When Geoff Westaway's dog and "mate" Bruce went missing he thought he might have been stolen by a dog fighting syndicate and may never be seen again.
It's pretty hard when you can't have a pet as a mate in a township like this.Bega resident Geoff Westaway
Two weeks later Essential Energy workers stumbled across the carcass of the two-year-old mixed Smithfield, red heeler, boxer, who would follow Mr Westaway everywhere and help him on regular deer hunting trips.
Mr Westaway said the animal had been dumped down an embankment and into a blackberry bush just metres from the family home, and had signs of bleeding from the nose and mouth as if he had been struck over the head.
"It definitely wasn't an accident. I'm assuming he never got hit by a car. It's foul play," the 66-year-old former council worker said from his South Bega home overlooking the hills of the Bega Valley.
"Somebody must know something about it.
"It's pretty hard when you can't have a pet as a mate in a township like this.
"He was very good-natured dog."
Bred by family members in Goulburn as a Christmas present after his previous dog was put down while suffering from cancer, Mr Westaway said the night Bruce went missing he remembers hearing all the dogs in the neighbourhood "going off as if something was happening".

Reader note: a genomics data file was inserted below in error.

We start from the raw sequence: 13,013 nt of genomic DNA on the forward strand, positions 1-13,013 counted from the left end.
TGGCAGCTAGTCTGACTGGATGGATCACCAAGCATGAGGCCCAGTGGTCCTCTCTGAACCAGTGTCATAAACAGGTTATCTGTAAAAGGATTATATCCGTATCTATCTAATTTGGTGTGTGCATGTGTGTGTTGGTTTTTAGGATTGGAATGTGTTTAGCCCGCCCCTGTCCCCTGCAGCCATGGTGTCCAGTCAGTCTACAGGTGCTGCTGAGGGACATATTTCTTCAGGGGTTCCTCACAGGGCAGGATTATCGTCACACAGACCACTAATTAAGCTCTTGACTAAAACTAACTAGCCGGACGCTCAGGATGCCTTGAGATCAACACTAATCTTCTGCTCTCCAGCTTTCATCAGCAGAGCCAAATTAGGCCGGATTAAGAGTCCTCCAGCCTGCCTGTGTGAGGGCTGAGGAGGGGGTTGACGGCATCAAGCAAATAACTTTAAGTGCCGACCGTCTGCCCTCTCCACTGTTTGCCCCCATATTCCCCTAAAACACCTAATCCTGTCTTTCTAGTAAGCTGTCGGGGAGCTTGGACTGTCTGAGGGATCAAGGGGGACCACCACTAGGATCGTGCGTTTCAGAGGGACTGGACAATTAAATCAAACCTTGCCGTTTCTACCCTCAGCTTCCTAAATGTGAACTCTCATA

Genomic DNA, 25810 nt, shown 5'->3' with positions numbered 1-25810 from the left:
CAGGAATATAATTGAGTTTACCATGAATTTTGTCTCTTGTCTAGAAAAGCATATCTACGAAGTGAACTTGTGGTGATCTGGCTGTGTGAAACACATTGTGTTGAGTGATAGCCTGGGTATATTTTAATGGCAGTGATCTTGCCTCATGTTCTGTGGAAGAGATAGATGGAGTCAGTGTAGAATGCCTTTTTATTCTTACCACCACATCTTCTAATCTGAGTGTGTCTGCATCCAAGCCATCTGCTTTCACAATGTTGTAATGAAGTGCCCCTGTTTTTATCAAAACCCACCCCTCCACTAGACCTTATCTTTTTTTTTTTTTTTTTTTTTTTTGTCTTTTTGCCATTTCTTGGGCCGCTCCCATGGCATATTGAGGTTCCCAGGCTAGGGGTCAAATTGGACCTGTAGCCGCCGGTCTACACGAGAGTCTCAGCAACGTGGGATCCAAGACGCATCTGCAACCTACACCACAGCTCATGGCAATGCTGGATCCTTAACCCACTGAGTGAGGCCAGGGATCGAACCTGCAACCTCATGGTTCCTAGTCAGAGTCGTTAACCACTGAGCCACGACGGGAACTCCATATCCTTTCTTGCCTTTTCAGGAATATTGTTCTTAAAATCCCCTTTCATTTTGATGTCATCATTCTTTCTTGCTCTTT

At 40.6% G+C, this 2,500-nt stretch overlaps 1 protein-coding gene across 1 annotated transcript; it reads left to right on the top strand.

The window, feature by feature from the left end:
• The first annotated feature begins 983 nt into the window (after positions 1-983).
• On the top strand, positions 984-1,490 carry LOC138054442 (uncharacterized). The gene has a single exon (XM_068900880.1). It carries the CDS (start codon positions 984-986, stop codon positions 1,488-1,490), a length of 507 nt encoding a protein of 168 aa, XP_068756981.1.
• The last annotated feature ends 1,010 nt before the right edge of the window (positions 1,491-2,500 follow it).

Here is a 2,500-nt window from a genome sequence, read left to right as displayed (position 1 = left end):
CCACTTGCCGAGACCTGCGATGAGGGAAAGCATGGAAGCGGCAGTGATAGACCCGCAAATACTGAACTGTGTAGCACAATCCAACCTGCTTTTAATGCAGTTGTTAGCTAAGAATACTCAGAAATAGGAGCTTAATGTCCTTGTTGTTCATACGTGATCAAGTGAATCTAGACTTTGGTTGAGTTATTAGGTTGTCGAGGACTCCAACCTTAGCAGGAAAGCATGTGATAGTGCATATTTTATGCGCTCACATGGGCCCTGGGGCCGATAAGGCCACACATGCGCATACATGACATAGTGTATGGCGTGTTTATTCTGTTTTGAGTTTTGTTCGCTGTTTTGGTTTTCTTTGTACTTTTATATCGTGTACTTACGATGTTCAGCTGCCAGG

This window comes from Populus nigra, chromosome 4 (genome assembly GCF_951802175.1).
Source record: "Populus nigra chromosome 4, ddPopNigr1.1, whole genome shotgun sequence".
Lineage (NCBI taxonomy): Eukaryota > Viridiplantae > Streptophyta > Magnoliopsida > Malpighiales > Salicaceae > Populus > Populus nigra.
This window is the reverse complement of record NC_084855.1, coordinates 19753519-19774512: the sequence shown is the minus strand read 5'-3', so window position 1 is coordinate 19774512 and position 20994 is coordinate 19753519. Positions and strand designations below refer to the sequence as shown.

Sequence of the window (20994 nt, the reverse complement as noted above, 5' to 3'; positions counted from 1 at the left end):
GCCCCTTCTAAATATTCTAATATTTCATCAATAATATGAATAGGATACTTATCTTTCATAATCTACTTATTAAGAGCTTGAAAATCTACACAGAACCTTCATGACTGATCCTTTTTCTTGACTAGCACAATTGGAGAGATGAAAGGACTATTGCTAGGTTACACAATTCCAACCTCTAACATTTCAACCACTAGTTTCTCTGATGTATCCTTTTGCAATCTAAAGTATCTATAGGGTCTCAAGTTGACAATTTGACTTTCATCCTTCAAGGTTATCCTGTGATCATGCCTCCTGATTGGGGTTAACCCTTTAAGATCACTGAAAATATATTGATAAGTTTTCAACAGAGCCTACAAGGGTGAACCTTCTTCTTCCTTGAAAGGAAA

"I went out and roused on him because he was barking, then he came up and went to bed and that was the last time we saw him," Mr Westaway's wife Rita said.
The next morning Bruce was nowhere to be seen, so Mr Westaway drove the streets of Bega in search of his mate before contacting council rangers and posting an alert on social media, which was shared widely across the region and Canberra.
The news of Bruce's death also hit social media hard.
"We thought he'd been pinched for a dog fighting syndicate," he said.
"The rangers told us most missing dogs around here are Staffies (Staffordshire bull terrier)."
Mr Westaway said he had reported the incident to NSW Police who said they will be investigating.
In NSW, the welfare of animals, including farm animals and pets, is protected under the Prevention of Cruelty to Animals Act 1979 and section 530 of the Crimes Act 1900.
Anyone found guilty of guilty of committing a serious animal cruelty offence can face a maximum penalty of up to three years in prison in NSW.